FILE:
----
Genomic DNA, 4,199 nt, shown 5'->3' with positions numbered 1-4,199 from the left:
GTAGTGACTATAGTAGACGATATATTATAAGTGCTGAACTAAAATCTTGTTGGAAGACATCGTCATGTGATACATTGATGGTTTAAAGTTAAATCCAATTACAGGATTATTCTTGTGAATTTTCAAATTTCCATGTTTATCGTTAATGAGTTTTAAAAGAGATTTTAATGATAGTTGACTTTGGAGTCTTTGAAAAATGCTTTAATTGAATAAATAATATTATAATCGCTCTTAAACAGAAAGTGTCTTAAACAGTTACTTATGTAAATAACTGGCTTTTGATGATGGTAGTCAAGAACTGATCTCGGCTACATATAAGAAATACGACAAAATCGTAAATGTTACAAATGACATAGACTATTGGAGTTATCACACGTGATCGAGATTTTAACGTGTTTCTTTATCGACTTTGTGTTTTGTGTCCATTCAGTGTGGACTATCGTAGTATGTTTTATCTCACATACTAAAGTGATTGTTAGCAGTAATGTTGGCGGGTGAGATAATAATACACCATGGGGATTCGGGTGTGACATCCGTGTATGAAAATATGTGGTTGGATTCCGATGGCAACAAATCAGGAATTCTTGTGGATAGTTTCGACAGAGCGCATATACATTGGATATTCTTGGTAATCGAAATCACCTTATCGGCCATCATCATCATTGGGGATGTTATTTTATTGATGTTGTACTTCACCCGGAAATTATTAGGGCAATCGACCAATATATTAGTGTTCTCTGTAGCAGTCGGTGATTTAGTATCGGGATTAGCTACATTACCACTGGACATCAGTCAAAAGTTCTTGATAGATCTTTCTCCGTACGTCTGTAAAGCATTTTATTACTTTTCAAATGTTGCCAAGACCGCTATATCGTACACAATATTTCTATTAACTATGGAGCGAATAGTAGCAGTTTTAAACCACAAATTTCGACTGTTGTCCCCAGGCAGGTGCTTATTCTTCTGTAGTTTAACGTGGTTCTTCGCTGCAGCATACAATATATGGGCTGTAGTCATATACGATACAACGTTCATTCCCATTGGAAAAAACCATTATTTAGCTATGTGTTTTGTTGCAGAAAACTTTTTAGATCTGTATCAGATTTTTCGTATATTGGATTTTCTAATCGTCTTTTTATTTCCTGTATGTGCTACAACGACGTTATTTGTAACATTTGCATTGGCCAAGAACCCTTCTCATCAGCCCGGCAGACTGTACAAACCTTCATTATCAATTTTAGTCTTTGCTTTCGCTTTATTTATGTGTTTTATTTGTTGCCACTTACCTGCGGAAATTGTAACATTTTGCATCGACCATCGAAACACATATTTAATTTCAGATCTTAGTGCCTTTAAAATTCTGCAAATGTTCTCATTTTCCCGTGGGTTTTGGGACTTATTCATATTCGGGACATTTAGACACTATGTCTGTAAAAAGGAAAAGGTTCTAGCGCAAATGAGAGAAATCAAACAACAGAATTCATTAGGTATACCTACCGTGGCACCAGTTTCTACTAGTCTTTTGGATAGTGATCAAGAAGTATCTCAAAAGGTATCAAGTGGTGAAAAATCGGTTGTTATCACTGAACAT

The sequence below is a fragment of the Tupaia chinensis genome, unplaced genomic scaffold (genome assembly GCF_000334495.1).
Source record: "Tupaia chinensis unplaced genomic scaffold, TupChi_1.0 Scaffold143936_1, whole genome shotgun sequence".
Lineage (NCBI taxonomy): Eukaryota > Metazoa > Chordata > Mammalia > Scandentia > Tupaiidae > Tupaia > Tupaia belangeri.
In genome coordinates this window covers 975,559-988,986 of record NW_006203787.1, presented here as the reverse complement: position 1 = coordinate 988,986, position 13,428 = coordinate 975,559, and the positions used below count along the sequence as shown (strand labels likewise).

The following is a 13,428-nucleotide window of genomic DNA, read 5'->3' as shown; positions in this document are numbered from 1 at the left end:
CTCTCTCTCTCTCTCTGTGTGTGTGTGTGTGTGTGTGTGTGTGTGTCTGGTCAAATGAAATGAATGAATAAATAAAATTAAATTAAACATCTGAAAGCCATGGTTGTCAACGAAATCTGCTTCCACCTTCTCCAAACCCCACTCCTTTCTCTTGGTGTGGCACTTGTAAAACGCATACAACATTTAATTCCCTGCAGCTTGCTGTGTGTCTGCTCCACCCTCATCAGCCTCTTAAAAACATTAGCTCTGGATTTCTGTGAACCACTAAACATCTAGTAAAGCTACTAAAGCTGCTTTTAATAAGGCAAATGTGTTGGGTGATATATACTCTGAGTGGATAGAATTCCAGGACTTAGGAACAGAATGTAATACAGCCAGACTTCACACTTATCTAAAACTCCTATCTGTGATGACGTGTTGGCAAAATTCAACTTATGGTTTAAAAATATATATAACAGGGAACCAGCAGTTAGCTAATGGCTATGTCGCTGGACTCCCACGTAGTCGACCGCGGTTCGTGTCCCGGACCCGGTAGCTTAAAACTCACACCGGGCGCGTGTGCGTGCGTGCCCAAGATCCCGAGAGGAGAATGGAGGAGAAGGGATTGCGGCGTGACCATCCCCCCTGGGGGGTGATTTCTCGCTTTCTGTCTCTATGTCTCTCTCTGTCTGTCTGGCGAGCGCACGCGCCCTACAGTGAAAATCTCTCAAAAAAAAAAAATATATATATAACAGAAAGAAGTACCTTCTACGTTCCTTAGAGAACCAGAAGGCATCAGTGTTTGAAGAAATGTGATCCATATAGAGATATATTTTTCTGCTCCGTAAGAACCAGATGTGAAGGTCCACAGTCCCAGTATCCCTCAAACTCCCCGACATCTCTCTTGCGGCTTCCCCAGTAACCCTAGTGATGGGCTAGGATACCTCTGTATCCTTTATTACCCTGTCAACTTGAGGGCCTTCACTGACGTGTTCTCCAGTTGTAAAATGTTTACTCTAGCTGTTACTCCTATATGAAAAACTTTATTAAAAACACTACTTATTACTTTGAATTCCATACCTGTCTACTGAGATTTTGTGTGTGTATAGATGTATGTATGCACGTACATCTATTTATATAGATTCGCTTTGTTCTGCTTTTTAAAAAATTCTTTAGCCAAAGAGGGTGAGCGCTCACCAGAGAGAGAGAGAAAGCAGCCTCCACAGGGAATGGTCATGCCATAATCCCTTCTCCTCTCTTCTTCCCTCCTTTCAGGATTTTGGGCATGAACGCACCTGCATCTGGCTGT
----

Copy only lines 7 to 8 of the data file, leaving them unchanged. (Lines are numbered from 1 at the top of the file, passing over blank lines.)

The following is a 13,428-nucleotide window of genomic DNA, read 5'->3' as shown; positions in this document are numbered from 1 at the left end:
CTCTCTCTCTCTCTCTGTGTGTGTGTGTGTGTGTGTGTGTGTGTGTCTGGTCAAATGAAATGAATGAATAAATAAAATTAAATTAAACATCTGAAAGCCATGGTTGTCAACGAAATCTGCTTCCACCTTCTCCAAACCCCACTCCTTTCTCTTGGTGTGGCACTTGTAAAACGCATACAACATTTAATTCCCTGCAGCTTGCTGTGTGTCTGCTCCACCCTCATCAGCCTCTTAAAAACATTAGCTCTGGATTTCTGTGAACCACTAAACATCTAGTAAAGCTACTAAAGCTGCTTTTAATAAGGCAAATGTGTTGGGTGATATATACTCTGAGTGGATAGAATTCCAGGACTTAGGAACAGAATGTAATACAGCCAGACTTCACACTTATCTAAAACTCCTATCTGTGATGACGTGTTGGCAAAATTCAACTTATGGTTTAAAAATATATATAACAGGGAACCAGCAGTTAGCTAATGGCTATGTCGCTGGACTCCCACGTAGTCGACCGCGGTTCGTGTCCCGGACCCGGTAGCTTAAAACTCACACCGGGCGCGTGTGCGTGCGTGCCCAAGATCCCGAGAGGAGAATGGAGGAGAAGGGATTGCGGCGTGACCATCCCCCCTGGGGGGTGATTTCTCGCTTTCTGTCTCTATGTCTCTCTCTGTCTGTCTGGCGAGCGCACGCGCCCTACAGTGAAAATCTCTCAAAAAAAAAAAATATATATATAACAGAAAGAAGTACCTTCTACGTTCCTTAGAGAACCAGAAGGCATCAGTGTTTGAAGAAATGTGATCCATATAGAGATATATTTTTCTGCTCCGTAAGAACCAGATGTGAAGGTCCACAGTCCCAGTATCCCTCAAACTCCCCGACATCTCTCTTGCGGCTTCCCCAGTAACCCTAGTGATGGGCTAGGATACCTCTGTATCCTTTATTACCCTGTCAACTTGAGGGCCTTCACTGACGTGTTCTCCAGTTGTAAAATGTTTACTCTAGCTGTTACTCCTATATGAAAAACTTTATTAAAAACACTACTTATTACTTTGAATTCCATACCTGTCTACTGAGATTTTGTGTGTGTATAGATGTATGTATGCACGTACATCTATTTATATAGATTCGCTTTGTTCTGCTTTTTAAAAAATTCTTTAGCCAAAGAGGGTGAGCGCTCACCAGAGAGAGAGAGAAAGCAGCCTCCACAGGGAATGGTCATGCCATAATCCCTTCTCCTCTCTTCTTCCCTCCTTTCAGGATTTTGGGCATGAACGCACCTGCATCTGGCTGT